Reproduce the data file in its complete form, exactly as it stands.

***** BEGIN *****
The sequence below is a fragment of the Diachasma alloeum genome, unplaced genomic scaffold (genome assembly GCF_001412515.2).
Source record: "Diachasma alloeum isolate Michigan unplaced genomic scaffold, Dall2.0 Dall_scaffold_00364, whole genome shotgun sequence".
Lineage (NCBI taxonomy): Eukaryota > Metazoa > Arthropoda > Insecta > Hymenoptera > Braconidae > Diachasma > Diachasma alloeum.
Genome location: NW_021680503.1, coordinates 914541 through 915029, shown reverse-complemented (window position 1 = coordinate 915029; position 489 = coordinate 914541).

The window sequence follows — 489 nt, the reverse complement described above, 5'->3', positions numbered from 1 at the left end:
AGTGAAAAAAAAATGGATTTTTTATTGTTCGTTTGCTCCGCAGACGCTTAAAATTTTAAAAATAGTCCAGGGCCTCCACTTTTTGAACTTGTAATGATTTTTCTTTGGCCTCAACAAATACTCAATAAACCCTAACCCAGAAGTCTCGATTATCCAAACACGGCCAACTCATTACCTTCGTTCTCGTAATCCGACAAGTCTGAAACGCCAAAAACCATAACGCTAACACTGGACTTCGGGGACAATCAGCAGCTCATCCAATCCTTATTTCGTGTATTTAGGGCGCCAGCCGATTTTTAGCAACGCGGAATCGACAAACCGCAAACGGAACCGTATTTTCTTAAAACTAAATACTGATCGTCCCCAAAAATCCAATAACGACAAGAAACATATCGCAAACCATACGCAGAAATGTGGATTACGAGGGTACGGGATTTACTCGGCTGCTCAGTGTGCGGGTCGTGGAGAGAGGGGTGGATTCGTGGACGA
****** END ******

The sequence below is a fragment of the Diachasma alloeum genome, unplaced genomic scaffold (genome assembly GCF_001412515.2).
Source record: "Diachasma alloeum isolate Michigan unplaced genomic scaffold, Dall2.0 Dall_scaffold_00364, whole genome shotgun sequence".
Lineage (NCBI taxonomy): Eukaryota > Metazoa > Arthropoda > Insecta > Hymenoptera > Braconidae > Diachasma > Diachasma alloeum.
Genome location: NW_021680503.1, coordinates 914541 through 915029, shown reverse-complemented (window position 1 = coordinate 915029; position 489 = coordinate 914541).

The window sequence follows — 489 nt, the reverse complement described above, 5'->3', positions numbered from 1 at the left end:
AGTGAAAAAAAAATGGATTTTTTATTGTTCGTTTGCTCCGCAGACGCTTAAAATTTTAAAAATAGTCCAGGGCCTCCACTTTTTGAACTTGTAATGATTTTTCTTTGGCCTCAACAAATACTCAATAAACCCTAACCCAGAAGTCTCGATTATCCAAACACGGCCAACTCATTACCTTCGTTCTCGTAATCCGACAAGTCTGAAACGCCAAAAACCATAACGCTAACACTGGACTTCGGGGACAATCAGCAGCTCATCCAATCCTTATTTCGTGTATTTAGGGCGCCAGCCGATTTTTAGCAACGCGGAATCGACAAACCGCAAACGGAACCGTATTTTCTTAAAACTAAATACTGATCGTCCCCAAAAATCCAATAACGACAAGAAACATATCGCAAACCATACGCAGAAATGTGGATTACGAGGGTACGGGATTTACTCGGCTGCTCAGTGTGCGGGTCGTGGAGAGAGGGGTGGATTCGTGGACGA